The Department of Justice has not pursued criminal charges against the men or KBR. Representative Ted Poe (R-TX), who assisted with the State Department's rescue of Jones, has said:

"We have asked soon after this event occurred, to find out what became of the six or seven perpetrators, who they were, and what the investigation was. And we haven‘t received any response at all."

Now, many people have expressed disgust with respect to the fact that 30 Republican men voted against Franken's amendment (the 4 Republican ladies voted for it), noing that it takes a really messed up set of priorities to side with non-human defense contracting companies over rape victims. Nonetheless, despite Republican opposition, the Senate passed the amendment.

However, Senator Dan Inouye, a Democrat from Hawaii, is considering removing or altering the amendment after having been lobbied by defense contractors. According to a source speaking to the Huffington Post:

"Inouye either will get the amendment taken out altogether, or water it down significantly. If they water it down, they will take out the Title VII claims. This means that in discrimination cases, they will still force you into a secret forced arbitration on KBR's (or other contractors') own terms -- with your chances of prevailing practically zero. The House seems to be very supportive of the original Franken amendment and all in line, but their hands are tied since it originated in the Senate. And since Inouye runs the show on this bill, he can easily take it out to get Republicans and the defense contractors off his back, which looks increasingly likely."

Understandably, the defense contractors expressed fear that the "Franken amendment would leave them overly exposed to lawsuits and at constant risk of having contracts dry up." Yes, that certainly may be true. Yet I wonder if these corporations forget that the federal government puts restrictions on the money it doles out all the time. A corporation can freely contract with its employees to its non-beating heart's extent. However, if it wants federal money, it has to adhere to certain conditions. That is, it has to play by the rules and not demand that its employees give up their legal rights.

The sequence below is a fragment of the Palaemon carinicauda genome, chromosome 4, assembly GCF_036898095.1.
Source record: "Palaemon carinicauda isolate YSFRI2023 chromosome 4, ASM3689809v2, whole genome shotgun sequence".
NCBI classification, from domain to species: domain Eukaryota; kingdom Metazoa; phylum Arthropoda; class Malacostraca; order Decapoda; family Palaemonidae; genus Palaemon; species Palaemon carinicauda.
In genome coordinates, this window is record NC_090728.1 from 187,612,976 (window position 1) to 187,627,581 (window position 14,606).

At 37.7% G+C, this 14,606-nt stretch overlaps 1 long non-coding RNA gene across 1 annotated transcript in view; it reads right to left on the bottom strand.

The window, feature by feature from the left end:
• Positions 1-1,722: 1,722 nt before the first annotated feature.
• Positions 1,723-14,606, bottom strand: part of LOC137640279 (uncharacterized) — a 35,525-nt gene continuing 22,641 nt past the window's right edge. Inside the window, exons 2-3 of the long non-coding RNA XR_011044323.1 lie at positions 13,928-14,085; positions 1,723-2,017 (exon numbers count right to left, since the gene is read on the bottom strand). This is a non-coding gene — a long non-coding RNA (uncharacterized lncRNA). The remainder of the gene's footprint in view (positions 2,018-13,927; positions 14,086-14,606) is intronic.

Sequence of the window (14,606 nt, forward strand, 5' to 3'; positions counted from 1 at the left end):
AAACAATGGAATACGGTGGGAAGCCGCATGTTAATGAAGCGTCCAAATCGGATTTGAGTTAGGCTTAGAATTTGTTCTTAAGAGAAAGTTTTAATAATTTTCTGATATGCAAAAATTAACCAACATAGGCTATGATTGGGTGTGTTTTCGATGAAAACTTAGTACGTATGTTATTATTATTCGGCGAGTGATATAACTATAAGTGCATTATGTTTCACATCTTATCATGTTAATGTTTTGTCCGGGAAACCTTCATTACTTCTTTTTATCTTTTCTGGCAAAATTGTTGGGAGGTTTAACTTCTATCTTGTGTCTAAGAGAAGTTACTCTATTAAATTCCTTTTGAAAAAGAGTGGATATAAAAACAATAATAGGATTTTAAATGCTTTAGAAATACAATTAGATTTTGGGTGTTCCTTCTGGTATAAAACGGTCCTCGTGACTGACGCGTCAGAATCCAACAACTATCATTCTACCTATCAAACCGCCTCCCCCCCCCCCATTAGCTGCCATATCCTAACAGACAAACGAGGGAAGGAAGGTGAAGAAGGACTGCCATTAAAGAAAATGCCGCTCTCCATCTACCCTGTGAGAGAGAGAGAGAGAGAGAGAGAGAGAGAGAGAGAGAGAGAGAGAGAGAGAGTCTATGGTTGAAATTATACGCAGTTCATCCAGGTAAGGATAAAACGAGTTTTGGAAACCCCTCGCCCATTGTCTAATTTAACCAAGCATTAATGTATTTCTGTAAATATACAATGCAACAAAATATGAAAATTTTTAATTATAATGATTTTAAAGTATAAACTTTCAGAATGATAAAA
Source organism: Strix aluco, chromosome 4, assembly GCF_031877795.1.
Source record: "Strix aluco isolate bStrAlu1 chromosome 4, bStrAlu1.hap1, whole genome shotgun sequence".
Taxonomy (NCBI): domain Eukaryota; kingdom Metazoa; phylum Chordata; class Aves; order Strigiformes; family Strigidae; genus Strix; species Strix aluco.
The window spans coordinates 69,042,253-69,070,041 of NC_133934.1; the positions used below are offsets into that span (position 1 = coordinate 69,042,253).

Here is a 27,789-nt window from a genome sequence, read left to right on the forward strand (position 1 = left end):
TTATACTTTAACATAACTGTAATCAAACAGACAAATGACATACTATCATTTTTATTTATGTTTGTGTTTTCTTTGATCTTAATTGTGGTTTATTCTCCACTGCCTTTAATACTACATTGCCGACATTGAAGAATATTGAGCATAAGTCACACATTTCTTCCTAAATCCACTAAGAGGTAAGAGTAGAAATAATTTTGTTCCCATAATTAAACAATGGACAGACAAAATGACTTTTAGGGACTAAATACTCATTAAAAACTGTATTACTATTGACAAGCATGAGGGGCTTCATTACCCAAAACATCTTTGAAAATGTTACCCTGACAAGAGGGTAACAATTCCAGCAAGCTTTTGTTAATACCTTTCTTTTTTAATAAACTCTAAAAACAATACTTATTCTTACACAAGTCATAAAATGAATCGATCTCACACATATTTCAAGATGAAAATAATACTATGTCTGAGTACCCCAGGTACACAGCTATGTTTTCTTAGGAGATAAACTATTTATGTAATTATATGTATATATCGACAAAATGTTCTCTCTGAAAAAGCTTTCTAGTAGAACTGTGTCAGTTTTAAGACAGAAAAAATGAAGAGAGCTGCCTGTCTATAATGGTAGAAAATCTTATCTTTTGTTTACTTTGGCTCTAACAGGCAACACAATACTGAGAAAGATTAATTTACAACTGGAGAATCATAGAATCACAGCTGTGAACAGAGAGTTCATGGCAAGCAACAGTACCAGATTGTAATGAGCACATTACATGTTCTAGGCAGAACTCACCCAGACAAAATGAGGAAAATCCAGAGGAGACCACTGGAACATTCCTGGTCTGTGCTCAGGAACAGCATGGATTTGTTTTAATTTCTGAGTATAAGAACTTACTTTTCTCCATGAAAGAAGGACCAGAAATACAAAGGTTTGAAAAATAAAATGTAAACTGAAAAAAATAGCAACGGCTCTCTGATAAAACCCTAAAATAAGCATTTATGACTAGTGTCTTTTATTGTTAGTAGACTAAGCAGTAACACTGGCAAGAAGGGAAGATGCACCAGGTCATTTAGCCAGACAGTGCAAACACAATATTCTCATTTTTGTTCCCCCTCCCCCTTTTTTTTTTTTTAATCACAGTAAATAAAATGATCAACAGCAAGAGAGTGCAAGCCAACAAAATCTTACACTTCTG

So yep, I am okay with the risk that this amendment poses to companies. They aren't real people, after all, even though we sometimes pretend they are in the legal world. In fact, I'd say that the ability to bring rapists to justice is infinitely More Important than leaving a company "overly exposed" to lawsuits.

Isn't the point to give everyone their day in court? What are these companies really afraid of?

Wednesday, October 28, 2009

Review- Y: The Last Man, Volume 2: Cycles

For those of you who read my review of Y: The Last Man, Volume 1, you may remember that I was quite critical. I found that Volume 1 of the series, which is about life on Earth after a mystery plague has killed every living thing with a Y chromosome with the exception of one man and his boy monkey, depicted women in problematic ways.

Volume 2, however, gets a bit better. In it, the protagonist Yorick comes across an apparent utopian society of ladies in the middle of Ohio. I immediately liked these ladies as they come in stark contrast to many of the other ones who seem to fall into the categories of (a) cartoonish man-hating extremists or (b) women who have lost all sense of self-worth in a man-less world.

Not only do these Ohio ladies get to wear normal person clothes like how men get to (this can be rare in comic books), they come in all different shapes, ages, races, sizes, and sexual orientations! Rather than putting pistols to their heads and running amok in utter panic because all the men have died, these women have created a small self-sufficient society of their own. One of my particular favorites is a character called Lydia, a crotchety, gray-haired woman who snidely responds to Yorick's utter surprise to have stumbled upon a functioning little city full of women thusly:

"Hard to believe that helpless little women can get by without your kind, eh?" (page 44).

Lydia then explains how, during World War II, women were the workforce while men were overseas. Demonstrating the artifice of gender roles, women during this time showed that they were quite capable of competently working in male-dominated fields whereas, before the war, a woman's "natural" occupation was considered to be homemaker. Once men returned from war, however, these Rosie the Riveters were expected to go back into the home or back into traditional lady jobs like clerical work.

What Lydia doesn't explain, but what Yorick later finds out, is that the ladies in this idyllic Ohio town have a little secret that explains their success. Namely, they have all escaped from a nearby women's prison, which (supposedly) explains how this relatively well-functioning community exists. While I have my doubts as to the adequacy of that explanation, I do think the metaphor is apt.

In a world in which both men and women exist, but in which men are defined as the default human, women are often defined in relation to men. Whatever men are, women are sometimes thought of as "not that" or "opposite of that." Because of the inherent nature and capacities of men and women, each sex has its own sphere of operation in life. This is what many feminists mean when referring to the "prison" of gender roles.

In a world with no men, however, women become the human norm. Being defined on their own terms, as opposed to in relation to men, they have "escaped" woman-hood and the pre-ordained gender role that being a woman demands. Thus, we find the escaped "convicts" in Ohio existing, as people. And, they're doing it better than the women who continue to define themselves in relation to the loss of men- the Amazons and those who find no inherent value in themselves without men around.